MLP:FiM Episode Reviews: Character and Story Analysis by Half the Battle

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Episode 11: "Winter Wrap Up"

Aired 12/24/2010, written by Cindy Morrow (her second episode)
    Storyline:
  • Intro: Twilight wakes up before dawn in her excitement to help clean up winter: without magic, as is traditional for Ponyville.
  • Act 1: Twilight finds that everypony is assigned to a team except her. As the town sings about Winter Wrap Up, she wonders where she will fit in. Lacking wings, she's obviously not cut out for clearing clouds.
  • Act 2: Twilight fails at building nests with Rarity, cutting ice with Pinkie Pie, or waking skunks and other animals with Fluttershy. One tomato bath later, she tries magic to help plow away snow but only makes things worse.
  • Act 3: As Twilight sulks, the other ponies argue about falling behind schedule. Twilight volunteers to organize the remaining work. The town works through the night and finishes on schedule.

Character: Rainbow, Rarity, Fluttershy, and AJ are all in their element for this project. Pinkie is somewhat of a surprise, but it's nice to see that all the Mane Six are recognized leaders for the town's activities. It's a nice call-back to their role in preparing for the Summer Sun Celebration and to the fact that they've saved Ponyville several times now. This makes Twilight's conundrum all the more frustrating.

We're nearing the midway point of the season, but we're still working through the "establishing" episodes. This one not only develops the idea of pony control of nature, it also lays out the positive side of Twilight's personality. As faux-Cadance might say, I love, love, love the fact that organizational abilities, critical problem-solving, and analysis are presented seriously as practical strengths in this and other episodes. Twilight sometimes takes this to excess for the purposes of comedy (such as in this episode's cold open), but even then we're seeing a central character with traits that tend to be neglected in children's shows even as they characterize many thousands of kids in the viewing audience. Also, "Did she say late?" is our first hint that Twilight's teachers must have been sticklers for punctuality.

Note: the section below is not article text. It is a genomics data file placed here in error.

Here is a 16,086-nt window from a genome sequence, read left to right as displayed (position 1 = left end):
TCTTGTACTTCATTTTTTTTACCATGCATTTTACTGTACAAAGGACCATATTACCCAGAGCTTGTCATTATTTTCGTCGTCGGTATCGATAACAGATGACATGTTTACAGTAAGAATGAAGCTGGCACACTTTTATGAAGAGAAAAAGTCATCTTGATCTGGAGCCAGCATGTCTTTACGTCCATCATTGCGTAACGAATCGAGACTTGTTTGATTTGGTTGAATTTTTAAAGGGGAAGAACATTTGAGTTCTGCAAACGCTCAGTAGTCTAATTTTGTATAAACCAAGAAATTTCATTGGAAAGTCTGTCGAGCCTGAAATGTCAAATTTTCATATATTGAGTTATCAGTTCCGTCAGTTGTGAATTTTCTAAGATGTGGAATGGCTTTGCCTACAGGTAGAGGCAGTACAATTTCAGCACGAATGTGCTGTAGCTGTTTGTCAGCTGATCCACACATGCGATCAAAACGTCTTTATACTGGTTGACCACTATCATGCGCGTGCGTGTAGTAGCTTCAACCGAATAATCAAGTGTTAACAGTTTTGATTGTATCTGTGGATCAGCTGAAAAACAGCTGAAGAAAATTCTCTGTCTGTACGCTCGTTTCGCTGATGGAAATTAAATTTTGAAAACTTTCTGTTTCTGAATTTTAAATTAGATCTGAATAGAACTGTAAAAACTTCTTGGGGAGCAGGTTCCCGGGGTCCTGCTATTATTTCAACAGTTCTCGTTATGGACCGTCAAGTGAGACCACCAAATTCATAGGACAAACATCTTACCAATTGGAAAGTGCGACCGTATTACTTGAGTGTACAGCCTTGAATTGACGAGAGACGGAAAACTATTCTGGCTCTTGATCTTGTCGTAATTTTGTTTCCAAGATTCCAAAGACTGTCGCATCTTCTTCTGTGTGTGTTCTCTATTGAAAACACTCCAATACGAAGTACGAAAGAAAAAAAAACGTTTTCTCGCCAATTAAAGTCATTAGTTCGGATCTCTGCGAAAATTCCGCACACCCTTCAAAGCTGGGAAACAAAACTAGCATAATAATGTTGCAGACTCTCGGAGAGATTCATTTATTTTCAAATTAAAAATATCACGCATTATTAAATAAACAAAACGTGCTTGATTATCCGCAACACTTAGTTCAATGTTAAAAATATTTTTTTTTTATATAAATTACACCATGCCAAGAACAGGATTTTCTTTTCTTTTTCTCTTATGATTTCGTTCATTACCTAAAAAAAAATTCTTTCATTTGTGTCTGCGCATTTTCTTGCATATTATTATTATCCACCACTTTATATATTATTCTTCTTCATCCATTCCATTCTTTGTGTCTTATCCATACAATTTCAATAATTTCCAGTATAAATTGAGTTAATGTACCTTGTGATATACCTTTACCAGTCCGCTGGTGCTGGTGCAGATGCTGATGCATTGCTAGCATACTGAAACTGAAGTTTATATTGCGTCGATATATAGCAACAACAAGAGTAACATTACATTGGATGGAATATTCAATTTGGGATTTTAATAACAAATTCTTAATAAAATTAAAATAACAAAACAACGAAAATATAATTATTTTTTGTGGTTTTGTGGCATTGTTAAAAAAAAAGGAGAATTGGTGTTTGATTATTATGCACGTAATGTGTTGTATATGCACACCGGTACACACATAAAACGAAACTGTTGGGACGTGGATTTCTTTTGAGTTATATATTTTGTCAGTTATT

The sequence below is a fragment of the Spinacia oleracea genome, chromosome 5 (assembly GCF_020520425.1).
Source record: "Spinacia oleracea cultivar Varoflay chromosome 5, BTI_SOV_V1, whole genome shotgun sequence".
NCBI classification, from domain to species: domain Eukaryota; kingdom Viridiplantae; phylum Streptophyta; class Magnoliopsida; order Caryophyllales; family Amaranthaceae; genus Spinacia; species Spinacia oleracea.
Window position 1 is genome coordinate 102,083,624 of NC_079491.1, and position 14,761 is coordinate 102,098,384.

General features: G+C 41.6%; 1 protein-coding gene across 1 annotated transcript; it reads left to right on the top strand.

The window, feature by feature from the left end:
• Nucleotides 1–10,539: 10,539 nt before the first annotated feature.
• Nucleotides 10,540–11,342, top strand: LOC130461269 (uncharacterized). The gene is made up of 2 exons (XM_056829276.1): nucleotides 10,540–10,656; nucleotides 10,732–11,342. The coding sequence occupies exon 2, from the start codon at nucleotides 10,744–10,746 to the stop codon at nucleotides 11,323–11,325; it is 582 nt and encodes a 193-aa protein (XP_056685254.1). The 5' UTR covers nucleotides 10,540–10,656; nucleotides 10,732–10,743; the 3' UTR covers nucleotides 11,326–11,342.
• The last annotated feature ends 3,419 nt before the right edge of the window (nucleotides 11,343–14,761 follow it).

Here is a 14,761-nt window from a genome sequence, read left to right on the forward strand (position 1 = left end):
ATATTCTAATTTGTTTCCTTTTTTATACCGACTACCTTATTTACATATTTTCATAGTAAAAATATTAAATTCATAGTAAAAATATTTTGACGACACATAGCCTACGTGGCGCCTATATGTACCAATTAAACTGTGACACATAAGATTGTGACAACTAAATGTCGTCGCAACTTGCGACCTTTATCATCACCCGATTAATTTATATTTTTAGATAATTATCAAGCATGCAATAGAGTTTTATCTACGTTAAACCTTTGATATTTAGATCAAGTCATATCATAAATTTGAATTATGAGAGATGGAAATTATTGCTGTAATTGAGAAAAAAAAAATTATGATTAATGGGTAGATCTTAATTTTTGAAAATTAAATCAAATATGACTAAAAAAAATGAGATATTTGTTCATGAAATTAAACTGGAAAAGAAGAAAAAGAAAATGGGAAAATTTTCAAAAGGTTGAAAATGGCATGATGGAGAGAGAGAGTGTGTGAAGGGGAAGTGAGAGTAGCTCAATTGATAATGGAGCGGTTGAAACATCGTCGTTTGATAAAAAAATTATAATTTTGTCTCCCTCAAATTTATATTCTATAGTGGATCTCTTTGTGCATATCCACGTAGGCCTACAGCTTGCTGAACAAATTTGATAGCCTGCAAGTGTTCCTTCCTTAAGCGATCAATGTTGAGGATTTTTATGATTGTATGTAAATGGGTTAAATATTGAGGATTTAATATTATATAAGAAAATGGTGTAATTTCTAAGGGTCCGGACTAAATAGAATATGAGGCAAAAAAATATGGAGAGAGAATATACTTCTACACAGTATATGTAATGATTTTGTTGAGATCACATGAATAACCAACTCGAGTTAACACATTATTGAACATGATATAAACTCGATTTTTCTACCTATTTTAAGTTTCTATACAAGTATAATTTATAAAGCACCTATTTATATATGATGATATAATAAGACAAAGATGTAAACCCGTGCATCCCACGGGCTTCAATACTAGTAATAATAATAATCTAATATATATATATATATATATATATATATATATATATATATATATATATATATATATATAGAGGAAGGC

I'm a little less happy with Spike in this episode. He tries to be encouraging, but he slips into laughing at Twilight a bit too easily. (We saw more of this back in Bridle Gossip.) It's only natural for a child, particularly with physical mishaps, but it's a departure from the almost sagely sidekick we saw in the first few episodes. We'll see more inconsistency with Spike for the next season and a half or so, since the writers seem to be juggling two or three different concepts of Spike that don't really go well together. Eventually he'll settle back into the capable, common sense assistant he was in the premiere.

I'm more concerned with a missed opportunity to deepen the Twilight-Spike relationship. At this point, he's a live-in assistant despite being a "baby dragon," and is in Twilight's custody for reasons unknown. On first viewing, then, Spike's "Mommy? / You're not mommy." moment is cute as it hints that he might have been dreaming of lost parents. But in a few episodes we'll learn that he was hatched by Twilight and presumably raised by her up to this point. With this established, the "Mommy?" line is greatly endearing, something he might say only with his guard down, but the "You're not mommy" follow-up must have been a real sting to Twilight if she ever thought of Spike as a son. (Lauren Faust's intention was that Spike had been raised by Celestia before being assigned back to Twilight, but this idea hasn't made it onto the show. If we assume this, then could Spike have been dreaming of the Princess? If so, I'd like to see a hint of warm feelings between the two on the few occasions they're together, such as in the next episode.)